Getting Back out There After a Long-Term Relationship

I’ll start by saying that everyone’s road to recovery is different. Some need longer, while others require a good pint of ice cream and a good cry. But no matter how you need to cope, this is what I did to get back out there and eventually move on.

Leaving for college is a very bittersweet experience. On one hand, you are excited about the freedom and adventures you’ll get to have, but on the other, it means you have to say goodbye to a lot of people you’ve grown to love. And when you get into FSU and your boyfriend of a year and a half gets into UCF, it presents a couple of problems you don’t want to deal with. I made the executive decision to end it because I felt it would help us both in the long run. Although the reasoning didn’t help much with the initial pain I felt, I then packed up and left for my new future, feeling hopeful, and then it hit me.

People always talk about the crying and the reminiscing of memories when speaking about a break-up. What people fail to mention is that when you do go through a relationship ending, everyone else’s seems to thrive. And if you’re lucky like me, all your roommates will be in long-term committed relationships, making you feel like the loneliest person in the world at some points. This then led me to spiral down into a pit of “What can I do to suppress my problems?” Blatantly put, I was lonely. I went from having someone to talk to all day, every day to having my dad be the only person I call when I want to have a conversation, and all my friends were with their significant others. Then came Tinder.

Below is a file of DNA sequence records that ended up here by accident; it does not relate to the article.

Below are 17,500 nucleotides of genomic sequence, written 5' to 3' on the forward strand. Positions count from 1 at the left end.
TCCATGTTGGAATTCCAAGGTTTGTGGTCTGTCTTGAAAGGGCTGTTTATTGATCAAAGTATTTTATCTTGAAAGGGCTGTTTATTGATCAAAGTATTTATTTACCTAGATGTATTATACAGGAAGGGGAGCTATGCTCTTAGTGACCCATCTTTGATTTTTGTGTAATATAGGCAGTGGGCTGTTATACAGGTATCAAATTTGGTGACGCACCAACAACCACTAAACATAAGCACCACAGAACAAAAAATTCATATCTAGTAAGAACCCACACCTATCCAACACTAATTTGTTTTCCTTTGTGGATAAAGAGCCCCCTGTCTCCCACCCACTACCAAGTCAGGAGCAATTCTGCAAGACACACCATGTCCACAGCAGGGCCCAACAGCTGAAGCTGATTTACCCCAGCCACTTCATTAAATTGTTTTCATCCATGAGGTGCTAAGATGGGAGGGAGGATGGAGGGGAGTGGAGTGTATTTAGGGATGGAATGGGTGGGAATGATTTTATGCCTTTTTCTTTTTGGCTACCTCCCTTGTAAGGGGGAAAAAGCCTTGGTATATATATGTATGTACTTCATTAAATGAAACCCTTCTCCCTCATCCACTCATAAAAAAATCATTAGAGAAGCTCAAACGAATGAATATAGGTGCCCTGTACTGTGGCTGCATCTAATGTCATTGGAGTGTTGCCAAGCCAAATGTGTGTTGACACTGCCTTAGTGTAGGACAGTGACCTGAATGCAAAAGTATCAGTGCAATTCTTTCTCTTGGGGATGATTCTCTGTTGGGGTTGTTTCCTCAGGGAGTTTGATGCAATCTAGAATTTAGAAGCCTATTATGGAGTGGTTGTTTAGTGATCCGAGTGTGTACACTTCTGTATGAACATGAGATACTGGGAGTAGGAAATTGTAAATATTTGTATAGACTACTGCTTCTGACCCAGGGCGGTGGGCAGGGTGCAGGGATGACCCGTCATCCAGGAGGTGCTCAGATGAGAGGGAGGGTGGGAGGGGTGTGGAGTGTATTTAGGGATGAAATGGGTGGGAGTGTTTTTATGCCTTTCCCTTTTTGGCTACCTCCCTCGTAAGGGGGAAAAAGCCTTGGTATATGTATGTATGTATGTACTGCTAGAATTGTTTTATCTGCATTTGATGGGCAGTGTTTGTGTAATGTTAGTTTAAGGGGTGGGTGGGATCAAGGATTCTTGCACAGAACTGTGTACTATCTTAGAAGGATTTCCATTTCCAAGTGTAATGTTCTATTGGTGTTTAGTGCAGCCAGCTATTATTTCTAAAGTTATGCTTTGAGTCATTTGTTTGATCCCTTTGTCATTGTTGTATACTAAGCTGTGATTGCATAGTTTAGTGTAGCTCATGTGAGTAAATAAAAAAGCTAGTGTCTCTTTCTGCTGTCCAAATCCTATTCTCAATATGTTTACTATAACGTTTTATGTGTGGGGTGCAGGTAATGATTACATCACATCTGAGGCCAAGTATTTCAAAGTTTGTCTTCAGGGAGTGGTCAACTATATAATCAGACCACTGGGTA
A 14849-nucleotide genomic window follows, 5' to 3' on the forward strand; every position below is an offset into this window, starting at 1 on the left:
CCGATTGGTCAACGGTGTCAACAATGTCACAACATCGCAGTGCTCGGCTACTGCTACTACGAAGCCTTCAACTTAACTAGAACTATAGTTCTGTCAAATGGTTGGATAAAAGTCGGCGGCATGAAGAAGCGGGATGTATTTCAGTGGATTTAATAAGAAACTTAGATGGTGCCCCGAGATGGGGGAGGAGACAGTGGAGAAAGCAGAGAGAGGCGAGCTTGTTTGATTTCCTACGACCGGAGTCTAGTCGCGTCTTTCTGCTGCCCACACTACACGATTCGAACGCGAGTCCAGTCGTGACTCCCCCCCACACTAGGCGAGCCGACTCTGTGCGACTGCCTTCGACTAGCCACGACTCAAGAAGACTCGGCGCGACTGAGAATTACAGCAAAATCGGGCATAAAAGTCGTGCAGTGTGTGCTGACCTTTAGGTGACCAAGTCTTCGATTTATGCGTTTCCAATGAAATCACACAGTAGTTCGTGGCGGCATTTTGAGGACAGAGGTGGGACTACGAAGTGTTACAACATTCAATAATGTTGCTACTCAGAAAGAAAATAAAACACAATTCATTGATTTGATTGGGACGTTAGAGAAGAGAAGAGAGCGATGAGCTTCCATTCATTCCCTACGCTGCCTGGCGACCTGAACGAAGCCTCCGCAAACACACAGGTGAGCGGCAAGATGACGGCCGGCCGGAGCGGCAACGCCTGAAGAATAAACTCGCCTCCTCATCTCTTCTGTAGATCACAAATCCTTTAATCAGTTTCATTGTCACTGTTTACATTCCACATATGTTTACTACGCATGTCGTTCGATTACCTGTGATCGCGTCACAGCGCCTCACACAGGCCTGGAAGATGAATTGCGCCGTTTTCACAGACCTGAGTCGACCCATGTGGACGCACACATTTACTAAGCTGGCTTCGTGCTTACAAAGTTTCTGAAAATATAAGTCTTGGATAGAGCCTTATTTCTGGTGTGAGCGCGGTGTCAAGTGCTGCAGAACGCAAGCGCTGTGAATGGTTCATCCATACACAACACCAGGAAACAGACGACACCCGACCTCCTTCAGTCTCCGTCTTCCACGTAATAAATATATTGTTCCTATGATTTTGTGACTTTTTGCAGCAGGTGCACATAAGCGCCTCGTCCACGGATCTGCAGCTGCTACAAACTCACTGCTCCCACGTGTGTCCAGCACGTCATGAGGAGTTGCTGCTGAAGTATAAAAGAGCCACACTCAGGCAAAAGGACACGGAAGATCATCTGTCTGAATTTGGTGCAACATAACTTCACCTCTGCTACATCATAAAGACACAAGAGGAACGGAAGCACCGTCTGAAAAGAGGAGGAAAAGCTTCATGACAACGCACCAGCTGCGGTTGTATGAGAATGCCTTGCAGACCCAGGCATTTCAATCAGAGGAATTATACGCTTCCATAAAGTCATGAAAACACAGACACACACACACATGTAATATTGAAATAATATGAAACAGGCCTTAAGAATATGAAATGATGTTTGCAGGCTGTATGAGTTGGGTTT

I used Tinder to find friends because one of my buddies said multiple people were on there for the same reason. I crafted a witty bio and added some pictures of me I thought were cute, and soon after that, I was scrolling my way through FSU, not caring about anything other than the attention I was getting. And at that point, that’s really all I wanted. That’s all anybody wants after a relationship: attention. Humans crave attention, and therefore, when you go from having someone be there 24/7 to nobody, it’s a bit of a shell shock. So, you’ll do whatever you can to get that attention back, and it comes in multiple forms, not just Tinder. You might join more clubs or organizations, go out partying or have a stronger urge to “reconnect” and hang out with friends. This is a perfectly fine coping mechanism because at least it’s giving you positive attention, not negative attention. Negative attention is when the “want” for attention turns into a “need” for care, which will lead you to do self-destructive things i.e., text your ex at 3 a.m. that you miss him, not just once but three times. The “need” for attention and affection is something that must be dealt with internally, and as soon as possible, don’t suppress those problems for a later day because then it will bite you back harder.

So, what should I do when I break-up with someone you ask? You can start by taking them off your social for a bit. No matter who broke up with who, the saying “out of sight, out of mind” is very applicable. This forces each person to move on in their own way, outside of your view, meaning less pain and three-hour stalking sessions of that one girl you saw on his story at 2 a.m. on a Tuesday. Next, be OK with what you are feeling. It’s OK to be sad or want to be around other people for a taste of attention or affection, just don’t let it lead to you being self-destructive. Lastly, and yes, I know this is everyone’s favorite phrase after a break-up, but work on yourself. The great thing about the endless pool of dating apps and social media is that you can figure out exactly what you like, and what you don’t. You can make hundreds of friends and learn so many things. It’s your life, and you don’t have time to be sad over a break-up when you can be a boss instead.

Courtesy: Miguel Bruna

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